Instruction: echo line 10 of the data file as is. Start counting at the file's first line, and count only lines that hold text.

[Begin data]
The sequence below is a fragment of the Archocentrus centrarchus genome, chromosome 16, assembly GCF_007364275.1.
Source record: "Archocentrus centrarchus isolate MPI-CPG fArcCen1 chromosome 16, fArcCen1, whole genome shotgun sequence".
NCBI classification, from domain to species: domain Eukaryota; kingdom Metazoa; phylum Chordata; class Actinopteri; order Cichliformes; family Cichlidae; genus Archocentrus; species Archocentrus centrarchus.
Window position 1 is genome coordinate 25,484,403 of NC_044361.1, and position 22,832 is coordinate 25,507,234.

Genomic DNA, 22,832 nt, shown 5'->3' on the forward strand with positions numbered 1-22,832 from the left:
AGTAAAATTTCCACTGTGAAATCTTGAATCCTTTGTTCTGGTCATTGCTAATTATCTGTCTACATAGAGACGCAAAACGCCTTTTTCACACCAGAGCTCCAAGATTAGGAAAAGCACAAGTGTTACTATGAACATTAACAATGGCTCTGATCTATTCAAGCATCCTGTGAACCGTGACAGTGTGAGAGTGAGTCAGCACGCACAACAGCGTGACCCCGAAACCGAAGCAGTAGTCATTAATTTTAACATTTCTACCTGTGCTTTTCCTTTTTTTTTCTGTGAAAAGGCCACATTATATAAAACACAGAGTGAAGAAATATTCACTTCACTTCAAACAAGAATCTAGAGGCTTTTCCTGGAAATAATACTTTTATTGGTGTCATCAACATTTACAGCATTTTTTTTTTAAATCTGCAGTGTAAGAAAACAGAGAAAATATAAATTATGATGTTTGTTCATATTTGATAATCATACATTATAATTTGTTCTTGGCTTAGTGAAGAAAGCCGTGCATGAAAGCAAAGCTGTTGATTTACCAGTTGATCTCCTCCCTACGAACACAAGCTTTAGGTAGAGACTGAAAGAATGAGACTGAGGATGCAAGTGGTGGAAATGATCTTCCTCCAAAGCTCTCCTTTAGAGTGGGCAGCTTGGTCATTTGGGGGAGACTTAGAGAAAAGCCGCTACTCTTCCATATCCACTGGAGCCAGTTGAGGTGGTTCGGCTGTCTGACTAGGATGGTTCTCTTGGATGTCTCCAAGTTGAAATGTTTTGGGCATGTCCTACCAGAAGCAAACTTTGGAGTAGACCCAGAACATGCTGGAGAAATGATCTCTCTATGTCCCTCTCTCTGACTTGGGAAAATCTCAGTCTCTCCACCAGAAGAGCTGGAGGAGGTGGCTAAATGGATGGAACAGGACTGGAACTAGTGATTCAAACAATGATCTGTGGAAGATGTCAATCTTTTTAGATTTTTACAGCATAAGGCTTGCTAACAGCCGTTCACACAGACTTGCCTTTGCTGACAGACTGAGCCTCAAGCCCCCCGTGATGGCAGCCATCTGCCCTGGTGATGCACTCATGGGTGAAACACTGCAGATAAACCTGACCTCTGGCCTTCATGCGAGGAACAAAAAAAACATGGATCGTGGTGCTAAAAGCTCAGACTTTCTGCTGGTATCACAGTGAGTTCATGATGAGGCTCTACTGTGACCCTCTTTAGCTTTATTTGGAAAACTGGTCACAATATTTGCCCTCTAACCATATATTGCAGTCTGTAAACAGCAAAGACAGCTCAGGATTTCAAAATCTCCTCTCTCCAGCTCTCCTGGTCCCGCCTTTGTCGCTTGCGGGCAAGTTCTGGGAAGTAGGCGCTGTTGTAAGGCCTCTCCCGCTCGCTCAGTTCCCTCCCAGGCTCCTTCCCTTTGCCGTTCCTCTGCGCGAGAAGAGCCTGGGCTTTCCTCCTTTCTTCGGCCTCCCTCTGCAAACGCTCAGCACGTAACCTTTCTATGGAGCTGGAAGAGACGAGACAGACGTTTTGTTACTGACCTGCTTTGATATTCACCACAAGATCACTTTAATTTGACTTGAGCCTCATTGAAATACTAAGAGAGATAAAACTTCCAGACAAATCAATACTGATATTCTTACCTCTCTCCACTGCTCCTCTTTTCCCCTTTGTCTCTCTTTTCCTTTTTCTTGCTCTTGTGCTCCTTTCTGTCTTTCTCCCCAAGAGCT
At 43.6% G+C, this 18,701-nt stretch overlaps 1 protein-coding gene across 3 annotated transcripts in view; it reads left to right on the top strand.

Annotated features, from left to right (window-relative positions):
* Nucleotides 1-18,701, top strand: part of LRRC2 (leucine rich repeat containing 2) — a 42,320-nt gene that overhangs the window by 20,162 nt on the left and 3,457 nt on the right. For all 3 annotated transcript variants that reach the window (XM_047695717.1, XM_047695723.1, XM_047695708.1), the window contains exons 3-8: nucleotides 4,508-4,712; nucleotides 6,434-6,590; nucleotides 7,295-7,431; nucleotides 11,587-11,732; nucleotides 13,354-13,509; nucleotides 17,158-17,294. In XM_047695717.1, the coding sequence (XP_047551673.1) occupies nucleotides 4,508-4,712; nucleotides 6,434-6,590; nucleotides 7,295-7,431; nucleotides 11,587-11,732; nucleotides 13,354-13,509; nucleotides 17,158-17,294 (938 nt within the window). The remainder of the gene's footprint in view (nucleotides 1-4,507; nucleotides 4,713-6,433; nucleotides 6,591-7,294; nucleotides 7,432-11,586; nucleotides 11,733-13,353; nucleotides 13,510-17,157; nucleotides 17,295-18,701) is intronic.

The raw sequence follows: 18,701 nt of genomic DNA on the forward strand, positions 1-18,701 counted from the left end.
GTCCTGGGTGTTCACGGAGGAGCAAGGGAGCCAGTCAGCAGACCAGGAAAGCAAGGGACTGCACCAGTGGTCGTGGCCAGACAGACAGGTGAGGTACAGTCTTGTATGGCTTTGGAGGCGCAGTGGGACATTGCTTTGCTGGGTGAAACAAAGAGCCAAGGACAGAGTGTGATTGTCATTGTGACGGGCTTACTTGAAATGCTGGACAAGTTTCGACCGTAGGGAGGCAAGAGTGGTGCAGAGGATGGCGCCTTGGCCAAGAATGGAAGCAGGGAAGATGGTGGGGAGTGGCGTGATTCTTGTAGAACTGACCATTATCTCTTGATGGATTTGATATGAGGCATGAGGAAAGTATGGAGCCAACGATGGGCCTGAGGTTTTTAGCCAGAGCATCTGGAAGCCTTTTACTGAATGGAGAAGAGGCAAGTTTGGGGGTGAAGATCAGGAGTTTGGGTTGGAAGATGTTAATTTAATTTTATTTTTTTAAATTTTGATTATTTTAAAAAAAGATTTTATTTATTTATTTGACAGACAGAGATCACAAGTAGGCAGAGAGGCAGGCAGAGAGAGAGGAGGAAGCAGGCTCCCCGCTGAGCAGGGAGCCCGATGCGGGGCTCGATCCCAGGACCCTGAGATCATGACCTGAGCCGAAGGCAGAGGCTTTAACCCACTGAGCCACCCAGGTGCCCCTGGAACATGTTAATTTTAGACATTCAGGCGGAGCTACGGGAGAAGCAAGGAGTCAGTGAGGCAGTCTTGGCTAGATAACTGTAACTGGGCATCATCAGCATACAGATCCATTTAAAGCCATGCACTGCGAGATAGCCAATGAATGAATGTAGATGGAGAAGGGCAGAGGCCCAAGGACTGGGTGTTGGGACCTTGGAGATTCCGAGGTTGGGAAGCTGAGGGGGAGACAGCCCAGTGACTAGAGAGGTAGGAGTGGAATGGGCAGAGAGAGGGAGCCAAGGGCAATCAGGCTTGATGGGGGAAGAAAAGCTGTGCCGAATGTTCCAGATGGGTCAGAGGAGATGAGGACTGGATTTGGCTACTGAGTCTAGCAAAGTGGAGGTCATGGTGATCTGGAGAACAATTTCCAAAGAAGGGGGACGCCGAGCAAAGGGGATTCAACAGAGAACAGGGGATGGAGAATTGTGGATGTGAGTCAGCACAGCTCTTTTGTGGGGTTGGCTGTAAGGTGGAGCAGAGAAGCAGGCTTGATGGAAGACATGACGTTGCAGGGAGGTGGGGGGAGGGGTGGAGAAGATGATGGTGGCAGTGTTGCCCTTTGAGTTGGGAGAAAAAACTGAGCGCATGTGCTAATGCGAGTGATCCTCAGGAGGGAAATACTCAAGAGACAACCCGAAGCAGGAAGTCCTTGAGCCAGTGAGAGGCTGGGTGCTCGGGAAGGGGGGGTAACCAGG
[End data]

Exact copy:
The raw sequence follows: 18,701 nt of genomic DNA on the forward strand, positions 1-18,701 counted from the left end.